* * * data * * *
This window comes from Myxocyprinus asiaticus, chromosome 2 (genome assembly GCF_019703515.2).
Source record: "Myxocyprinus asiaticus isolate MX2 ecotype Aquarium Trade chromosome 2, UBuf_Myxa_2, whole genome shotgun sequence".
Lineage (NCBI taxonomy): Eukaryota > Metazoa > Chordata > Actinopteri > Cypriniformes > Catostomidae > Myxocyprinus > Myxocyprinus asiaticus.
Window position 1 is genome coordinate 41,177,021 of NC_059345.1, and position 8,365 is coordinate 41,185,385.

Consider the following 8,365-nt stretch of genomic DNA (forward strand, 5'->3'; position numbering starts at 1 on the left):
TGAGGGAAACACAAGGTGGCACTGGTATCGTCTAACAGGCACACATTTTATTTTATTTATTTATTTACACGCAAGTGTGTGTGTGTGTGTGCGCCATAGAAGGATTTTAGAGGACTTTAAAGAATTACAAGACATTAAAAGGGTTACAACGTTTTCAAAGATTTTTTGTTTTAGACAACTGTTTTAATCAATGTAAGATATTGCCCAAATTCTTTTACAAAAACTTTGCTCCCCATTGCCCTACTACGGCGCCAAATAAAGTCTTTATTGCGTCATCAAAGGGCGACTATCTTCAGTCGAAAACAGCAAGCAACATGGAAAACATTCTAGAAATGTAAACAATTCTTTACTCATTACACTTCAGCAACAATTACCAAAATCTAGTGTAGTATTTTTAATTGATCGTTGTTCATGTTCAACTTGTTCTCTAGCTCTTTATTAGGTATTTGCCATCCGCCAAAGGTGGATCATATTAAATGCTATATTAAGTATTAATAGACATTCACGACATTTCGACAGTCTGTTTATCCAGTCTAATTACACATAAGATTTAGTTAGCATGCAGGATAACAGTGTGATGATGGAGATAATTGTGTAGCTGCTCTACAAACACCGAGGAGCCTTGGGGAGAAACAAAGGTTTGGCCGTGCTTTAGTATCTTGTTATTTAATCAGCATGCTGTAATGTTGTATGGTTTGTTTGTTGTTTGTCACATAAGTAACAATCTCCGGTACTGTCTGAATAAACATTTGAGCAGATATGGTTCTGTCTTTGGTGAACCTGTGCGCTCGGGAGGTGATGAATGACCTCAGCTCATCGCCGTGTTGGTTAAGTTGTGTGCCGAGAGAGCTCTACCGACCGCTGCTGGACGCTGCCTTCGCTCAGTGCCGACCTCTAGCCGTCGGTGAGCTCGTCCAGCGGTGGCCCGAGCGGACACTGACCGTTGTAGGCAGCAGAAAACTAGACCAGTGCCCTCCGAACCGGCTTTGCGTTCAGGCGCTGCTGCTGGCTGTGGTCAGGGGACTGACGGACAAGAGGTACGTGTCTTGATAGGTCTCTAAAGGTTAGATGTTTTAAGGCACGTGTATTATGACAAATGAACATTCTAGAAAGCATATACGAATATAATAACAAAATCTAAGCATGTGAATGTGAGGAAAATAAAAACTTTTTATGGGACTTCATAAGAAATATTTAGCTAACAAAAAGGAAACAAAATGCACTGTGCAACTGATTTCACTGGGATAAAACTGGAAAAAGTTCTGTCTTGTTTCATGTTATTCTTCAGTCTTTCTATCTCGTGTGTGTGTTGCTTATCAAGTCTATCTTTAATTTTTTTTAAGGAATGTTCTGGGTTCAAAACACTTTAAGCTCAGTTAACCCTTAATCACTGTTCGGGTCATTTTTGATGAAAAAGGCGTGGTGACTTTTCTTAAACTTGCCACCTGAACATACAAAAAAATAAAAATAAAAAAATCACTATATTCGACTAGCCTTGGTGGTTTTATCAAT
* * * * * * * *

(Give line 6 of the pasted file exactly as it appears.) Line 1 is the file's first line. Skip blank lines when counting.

TGAGGGAAACACAAGGTGGCACTGGTATCGTCTAACAGGCACACATTTTATTTTATTTATTTATTTACACGCAAGTGTGTGTGTGTGTGTGCGCCATAGAAGGATTTTAGAGGACTTTAAAGAATTACAAGACATTAAAAGGGTTACAACGTTTTCAAAGATTTTTTGTTTTAGACAACTGTTTTAATCAATGTAAGATATTGCCCAAATTCTTTTACAAAAACTTTGCTCCCCATTGCCCTACTACGGCGCCAAATAAAGTCTTTATTGCGTCATCAAAGGGCGACTATCTTCAGTCGAAAACAGCAAGCAACATGGAAAACATTCTAGAAATGTAAACAATTCTTTACTCATTACACTTCAGCAACAATTACCAAAATCTAGTGTAGTATTTTTAATTGATCGTTGTTCATGTTCAACTTGTTCTCTAGCTCTTTATTAGGTATTTGCCATCCGCCAAAGGTGGATCATATTAAATGCTATATTAAGTATTAATAGACATTCACGACATTTCGACAGTCTGTTTATCCAGTCTAATTACACATAAGATTTAGTTAGCATGCAGGATAACAGTGTGATGATGGAGATAATTGTGTAGCTGCTCTACAAACACCGAGGAGCCTTGGGGAGAAACAAAGGTTTGGCCGTGCTTTAGTATCTTGTTATTTAATCAGCATGCTGTAATGTTGTATGGTTTGTTTGTTGTTTGTCACATAAGTAACAATCTCCGGTACTGTCTGAATAAACATTTGAGCAGATATGGTTCTGTCTTTGGTGAACCTGTGCGCTCGGGAGGTGATGAATGACCTCAGCTCATCGCCGTGTTGGTTAAGTTGTGTGCCGAGAGAGCTCTACCGACCGCTGCTGGACGCTGCCTTCGCTCAGTGCCGACCTCTAGCCGTCGGTGAGCTCGTCCAGCGGTGGCCCGAGCGGACACTGACCGTTGTAGGCAGCAGAAAACTAGACCAGTGCCCTCCGAACCGGCTTTGCGTTCAGGCGCTGCTGCTGGCTGTGGTCAGGGGACTGACGGACAAGAGGTACGTGTCTTGATAGGTCTCTAAAGGTTAGATGTTTTAAGGCACGTGTATTATGACAAATGAACATTCTAGAAAGCATATACGAATATAATAACAAAATCTAAGCATGTGAATGTGAGGAAAATAAAAACTTTTTATGGGACTTCATAAGAAATATTTAGCTAACAAAAAGGAAACAAAATGCACTGTGCAACTGATTTCACTGGGATAAAACTGGAAAAAGTTCTGTCTTGTTTCATGTTATTCTTCAGTCTTTCTATCTCGTGTGTGTGTTGCTTATCAAGTCTATCTTTAATTTTTTTTAAGGAATGTTCTGGGTTCAAAACACTTTAAGCTCAGTTAACCCTTAATCACTGTTCGGGTCATTTTTGATGAAAAAGGCGTGGTGACTTTTCTTAAACTTGCCACCTGAACATACAAAAAAATAAAAATAAAAAAATCACTATATTCGACTAGCCTTGGTGGTTTTATCAAT